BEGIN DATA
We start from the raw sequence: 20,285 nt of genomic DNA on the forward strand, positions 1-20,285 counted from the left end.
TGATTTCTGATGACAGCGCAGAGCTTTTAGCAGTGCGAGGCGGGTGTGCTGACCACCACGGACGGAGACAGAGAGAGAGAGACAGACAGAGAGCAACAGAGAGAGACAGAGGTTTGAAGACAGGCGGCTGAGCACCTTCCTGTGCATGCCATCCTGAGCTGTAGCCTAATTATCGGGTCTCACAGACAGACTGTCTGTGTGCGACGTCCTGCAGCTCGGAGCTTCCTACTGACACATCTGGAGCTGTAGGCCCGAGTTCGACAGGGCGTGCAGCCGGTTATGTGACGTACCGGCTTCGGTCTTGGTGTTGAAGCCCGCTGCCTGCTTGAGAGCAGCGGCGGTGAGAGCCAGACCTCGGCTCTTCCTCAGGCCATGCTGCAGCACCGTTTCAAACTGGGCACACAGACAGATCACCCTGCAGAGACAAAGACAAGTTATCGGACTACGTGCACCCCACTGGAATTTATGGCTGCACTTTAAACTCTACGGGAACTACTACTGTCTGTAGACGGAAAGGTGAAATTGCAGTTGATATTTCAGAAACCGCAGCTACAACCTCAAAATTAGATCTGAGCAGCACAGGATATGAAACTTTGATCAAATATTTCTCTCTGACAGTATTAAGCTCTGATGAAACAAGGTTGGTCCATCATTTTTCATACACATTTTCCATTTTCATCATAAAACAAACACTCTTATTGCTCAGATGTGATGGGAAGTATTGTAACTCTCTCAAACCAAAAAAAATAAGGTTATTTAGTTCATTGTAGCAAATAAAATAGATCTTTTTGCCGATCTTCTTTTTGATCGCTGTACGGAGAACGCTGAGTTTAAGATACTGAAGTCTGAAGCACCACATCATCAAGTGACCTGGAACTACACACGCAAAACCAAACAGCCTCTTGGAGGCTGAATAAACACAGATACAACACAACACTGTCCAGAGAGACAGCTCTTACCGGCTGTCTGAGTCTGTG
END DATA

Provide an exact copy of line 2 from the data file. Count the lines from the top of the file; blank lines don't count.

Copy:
TGATTTCTGATGACAGCGCAGAGCTTTTAGCAGTGCGAGGCGGGTGTGCTGACCACCACGGACGGAGACAGAGAGAGAGAGACAGACAGAGAGCAACAGAGAGAGACAGAGGTTTGAAGACAGGCGGCTGAGCACCTTCCTGTGCATGCCATCCTGAGCTGTAGCCTAATTATCGGGTCTCACAGACAGACTGTCTGTGTGCGACGTCCTGCAGCTCGGAGCTTCCTACTGACACATCTGGAGCTGTAGGCCCGAGTTCGACAGGGCGTGCAGCCGGTTATGTGACGTACCGGCTTCGGTCTTGGTGTTGAAGCCCGCTGCCTGCTTGAGAGCAGCGGCGGTGAGAGCCAGACCTCGGCTCTTCCTCAGGCCATGCTGCAGCACCGTTTCAAACTGGGCACACAGACAGATCACCCTGCAGAGACAAAGACAAGTTATCGGACTACGTGCACCCCACTGGAATTTATGGCTGCACTTTAAACTCTACGGGAACTACTACTGTCTGTAGACGGAAAGGTGAAATTGCAGTTGATATTTCAGAAACCGCAGCTACAACCTCAAAATTAGATCTGAGCAGCACAGGATATGAAACTTTGATCAAATATTTCTCTCTGACAGTATTAAGCTCTGATGAAACAAGGTTGGTCCATCATTTTTCATACACATTTTCCATTTTCATCATAAAACAAACACTCTTATTGCTCAGATGTGATGGGAAGTATTGTAACTCTCTCAAACCAAAAAAAATAAGGTTATTTAGTTCATTGTAGCAAATAAAATAGATCTTTTTGCCGATCTTCTTTTTGATCGCTGTACGGAGAACGCTGAGTTTAAGATACTGAAGTCTGAAGCACCACATCATCAAGTGACCTGGAACTACACACGCAAAACCAAACAGCCTCTTGGAGGCTGAATAAACACAGATACAACACAACACTGTCCAGAGAGACAGCTCTTACCGGCTGTCTGAGTCTGTG